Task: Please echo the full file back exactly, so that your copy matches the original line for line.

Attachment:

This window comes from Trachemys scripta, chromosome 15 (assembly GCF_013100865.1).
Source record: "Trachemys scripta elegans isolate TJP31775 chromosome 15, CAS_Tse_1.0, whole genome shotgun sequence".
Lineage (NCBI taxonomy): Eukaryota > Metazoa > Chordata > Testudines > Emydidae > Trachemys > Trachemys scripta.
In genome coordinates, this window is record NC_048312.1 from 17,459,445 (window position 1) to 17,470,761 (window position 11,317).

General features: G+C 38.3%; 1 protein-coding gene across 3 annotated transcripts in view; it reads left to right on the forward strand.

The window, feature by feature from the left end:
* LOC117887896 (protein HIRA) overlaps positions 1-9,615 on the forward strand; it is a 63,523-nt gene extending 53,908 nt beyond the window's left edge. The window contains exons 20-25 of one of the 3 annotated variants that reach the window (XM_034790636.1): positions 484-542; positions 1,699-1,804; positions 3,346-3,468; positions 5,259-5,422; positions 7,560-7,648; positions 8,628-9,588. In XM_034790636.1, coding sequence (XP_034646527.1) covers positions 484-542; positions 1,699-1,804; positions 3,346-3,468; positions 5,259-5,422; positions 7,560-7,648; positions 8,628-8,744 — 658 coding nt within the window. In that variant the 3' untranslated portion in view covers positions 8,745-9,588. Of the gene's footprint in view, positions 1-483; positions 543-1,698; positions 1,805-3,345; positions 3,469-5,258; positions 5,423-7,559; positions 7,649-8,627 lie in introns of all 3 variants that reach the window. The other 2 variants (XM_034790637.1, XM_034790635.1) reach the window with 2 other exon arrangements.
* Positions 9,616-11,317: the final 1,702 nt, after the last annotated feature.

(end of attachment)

This window comes from Trachemys scripta, chromosome 15 (assembly GCF_013100865.1).
Source record: "Trachemys scripta elegans isolate TJP31775 chromosome 15, CAS_Tse_1.0, whole genome shotgun sequence".
Lineage (NCBI taxonomy): Eukaryota > Metazoa > Chordata > Testudines > Emydidae > Trachemys > Trachemys scripta.
In genome coordinates, this window is record NC_048312.1 from 17,459,445 (window position 1) to 17,470,761 (window position 11,317).

General features: G+C 38.3%; 1 protein-coding gene across 3 annotated transcripts in view; it reads left to right on the forward strand.

The window, feature by feature from the left end:
* LOC117887896 (protein HIRA) overlaps positions 1-9,615 on the forward strand; it is a 63,523-nt gene extending 53,908 nt beyond the window's left edge. The window contains exons 20-25 of one of the 3 annotated variants that reach the window (XM_034790636.1): positions 484-542; positions 1,699-1,804; positions 3,346-3,468; positions 5,259-5,422; positions 7,560-7,648; positions 8,628-9,588. In XM_034790636.1, coding sequence (XP_034646527.1) covers positions 484-542; positions 1,699-1,804; positions 3,346-3,468; positions 5,259-5,422; positions 7,560-7,648; positions 8,628-8,744 — 658 coding nt within the window. In that variant the 3' untranslated portion in view covers positions 8,745-9,588. Of the gene's footprint in view, positions 1-483; positions 543-1,698; positions 1,805-3,345; positions 3,469-5,258; positions 5,423-7,559; positions 7,649-8,627 lie in introns of all 3 variants that reach the window. The other 2 variants (XM_034790637.1, XM_034790635.1) reach the window with 2 other exon arrangements.
* Positions 9,616-11,317: the final 1,702 nt, after the last annotated feature.